I would object that this results is predicated on [some] jobs being available in the first place. To take Matt's example, if there is no need for extra taco makers then there are no extra pallet delivery jobs to be created as a consequence and thus the wannabe taco-makers may well end up trying to grab pallet delivery jobs by undercutting existing wages.

Basically, it's a nice supply side story - and I am willing to believe it - but it still needs an AD component.

That being said, there are other studies, showing the classic effect you expect: Immigration depress the wages of the bottom 20% and, through creating a surplus captured by people higher up the food chain, raise the wages of the top percentiles, with an overall slightly positive effect.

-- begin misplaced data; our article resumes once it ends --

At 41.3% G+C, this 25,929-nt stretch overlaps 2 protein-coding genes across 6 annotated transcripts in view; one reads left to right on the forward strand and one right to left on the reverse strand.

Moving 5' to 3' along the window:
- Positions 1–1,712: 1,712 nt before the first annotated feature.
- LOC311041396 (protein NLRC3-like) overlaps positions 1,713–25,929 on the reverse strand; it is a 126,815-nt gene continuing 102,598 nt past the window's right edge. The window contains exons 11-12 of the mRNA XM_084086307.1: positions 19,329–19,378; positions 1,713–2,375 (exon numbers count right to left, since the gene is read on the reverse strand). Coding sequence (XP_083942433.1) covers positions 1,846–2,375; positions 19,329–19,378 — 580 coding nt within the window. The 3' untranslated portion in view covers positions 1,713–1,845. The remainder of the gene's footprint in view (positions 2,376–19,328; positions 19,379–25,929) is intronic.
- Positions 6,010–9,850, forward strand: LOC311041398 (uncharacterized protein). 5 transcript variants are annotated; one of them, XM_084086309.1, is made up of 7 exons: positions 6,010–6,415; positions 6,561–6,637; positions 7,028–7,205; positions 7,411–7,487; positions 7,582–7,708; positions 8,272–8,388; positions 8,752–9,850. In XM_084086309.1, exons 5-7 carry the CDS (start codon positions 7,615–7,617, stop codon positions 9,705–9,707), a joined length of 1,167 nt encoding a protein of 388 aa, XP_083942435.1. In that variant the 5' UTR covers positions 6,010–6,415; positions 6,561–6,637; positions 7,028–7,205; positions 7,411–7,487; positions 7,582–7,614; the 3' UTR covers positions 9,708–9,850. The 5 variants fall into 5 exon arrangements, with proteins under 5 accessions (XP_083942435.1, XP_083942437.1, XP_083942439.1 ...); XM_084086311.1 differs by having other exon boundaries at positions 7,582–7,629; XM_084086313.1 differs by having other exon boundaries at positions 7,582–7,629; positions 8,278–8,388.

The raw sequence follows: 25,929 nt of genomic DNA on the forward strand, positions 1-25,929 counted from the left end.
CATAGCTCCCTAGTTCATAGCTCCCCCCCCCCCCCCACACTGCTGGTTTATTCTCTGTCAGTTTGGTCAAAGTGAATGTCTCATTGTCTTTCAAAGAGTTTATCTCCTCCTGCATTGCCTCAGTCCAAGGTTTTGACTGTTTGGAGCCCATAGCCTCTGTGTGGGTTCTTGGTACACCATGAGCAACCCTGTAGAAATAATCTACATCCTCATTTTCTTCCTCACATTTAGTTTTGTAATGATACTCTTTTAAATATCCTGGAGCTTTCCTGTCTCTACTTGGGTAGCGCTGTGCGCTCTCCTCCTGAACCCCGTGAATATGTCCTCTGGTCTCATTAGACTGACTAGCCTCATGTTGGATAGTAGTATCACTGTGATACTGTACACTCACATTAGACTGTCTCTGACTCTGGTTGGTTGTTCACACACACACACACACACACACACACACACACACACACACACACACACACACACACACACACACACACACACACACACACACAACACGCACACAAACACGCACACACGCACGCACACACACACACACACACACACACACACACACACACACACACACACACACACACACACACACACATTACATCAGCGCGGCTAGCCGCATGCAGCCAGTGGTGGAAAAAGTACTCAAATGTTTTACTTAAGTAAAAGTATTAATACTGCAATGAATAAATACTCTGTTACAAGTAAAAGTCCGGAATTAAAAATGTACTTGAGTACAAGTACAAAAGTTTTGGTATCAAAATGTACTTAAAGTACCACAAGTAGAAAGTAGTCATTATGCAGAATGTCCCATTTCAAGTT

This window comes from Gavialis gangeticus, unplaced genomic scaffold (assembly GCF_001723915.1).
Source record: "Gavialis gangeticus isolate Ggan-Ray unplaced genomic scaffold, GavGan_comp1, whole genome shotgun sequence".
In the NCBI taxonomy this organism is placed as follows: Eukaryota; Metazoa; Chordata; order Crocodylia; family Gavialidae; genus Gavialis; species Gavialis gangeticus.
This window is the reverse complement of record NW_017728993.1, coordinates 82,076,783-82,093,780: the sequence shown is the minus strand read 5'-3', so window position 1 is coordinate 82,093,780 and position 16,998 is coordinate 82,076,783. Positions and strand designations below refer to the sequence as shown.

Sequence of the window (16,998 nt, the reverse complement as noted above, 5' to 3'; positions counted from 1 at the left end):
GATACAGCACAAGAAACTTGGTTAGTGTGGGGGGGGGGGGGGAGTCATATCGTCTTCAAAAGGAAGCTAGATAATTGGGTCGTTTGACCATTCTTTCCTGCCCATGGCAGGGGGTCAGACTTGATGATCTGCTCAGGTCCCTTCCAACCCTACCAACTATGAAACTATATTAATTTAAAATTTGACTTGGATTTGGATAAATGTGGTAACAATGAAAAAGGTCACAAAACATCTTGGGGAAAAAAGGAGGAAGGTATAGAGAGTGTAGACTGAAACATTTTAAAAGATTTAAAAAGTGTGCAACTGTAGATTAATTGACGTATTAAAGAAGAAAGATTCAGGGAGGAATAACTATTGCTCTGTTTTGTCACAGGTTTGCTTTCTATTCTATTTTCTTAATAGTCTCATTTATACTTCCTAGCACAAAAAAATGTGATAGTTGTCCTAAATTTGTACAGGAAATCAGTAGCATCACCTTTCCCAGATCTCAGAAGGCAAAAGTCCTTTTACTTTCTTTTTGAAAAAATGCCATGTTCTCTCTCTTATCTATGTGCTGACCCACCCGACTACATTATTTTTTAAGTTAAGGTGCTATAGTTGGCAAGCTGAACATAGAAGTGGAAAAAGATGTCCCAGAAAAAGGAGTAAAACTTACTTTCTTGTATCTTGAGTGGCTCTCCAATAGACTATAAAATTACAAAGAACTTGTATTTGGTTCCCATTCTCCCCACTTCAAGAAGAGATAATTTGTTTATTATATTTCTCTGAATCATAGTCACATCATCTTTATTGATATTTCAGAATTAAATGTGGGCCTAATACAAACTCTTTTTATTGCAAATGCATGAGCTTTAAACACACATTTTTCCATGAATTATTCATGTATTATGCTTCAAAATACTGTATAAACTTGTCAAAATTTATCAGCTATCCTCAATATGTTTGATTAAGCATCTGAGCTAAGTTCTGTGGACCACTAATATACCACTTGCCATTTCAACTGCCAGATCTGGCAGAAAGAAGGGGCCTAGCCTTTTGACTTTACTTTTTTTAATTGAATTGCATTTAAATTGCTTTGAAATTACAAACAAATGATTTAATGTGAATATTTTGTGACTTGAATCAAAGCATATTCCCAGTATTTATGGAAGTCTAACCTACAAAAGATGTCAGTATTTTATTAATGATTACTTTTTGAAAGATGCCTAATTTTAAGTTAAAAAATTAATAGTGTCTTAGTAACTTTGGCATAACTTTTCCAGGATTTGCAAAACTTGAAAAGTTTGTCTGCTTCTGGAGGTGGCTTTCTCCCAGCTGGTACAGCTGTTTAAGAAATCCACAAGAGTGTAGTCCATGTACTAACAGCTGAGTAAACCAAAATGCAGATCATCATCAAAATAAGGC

In general, as with raising of the minimum wage, I think there are at least 2 effects which are contradicting each others. First, immigration, by increasing the pool of available Labour, depresses wages (supply and demand 101). But the secondary effect is that, through complementarities and other mechanisms such as increased labour flexibility and mobility, AD may eventually be increased, leading to more jobs and thus possibly higher wages down the line. I compare this with the minimum wage because, while it is clear that raising the minimum wage has a disemployment effect (first effect), the increased AD resulting from such raise (the secondary effect) may more than compensate.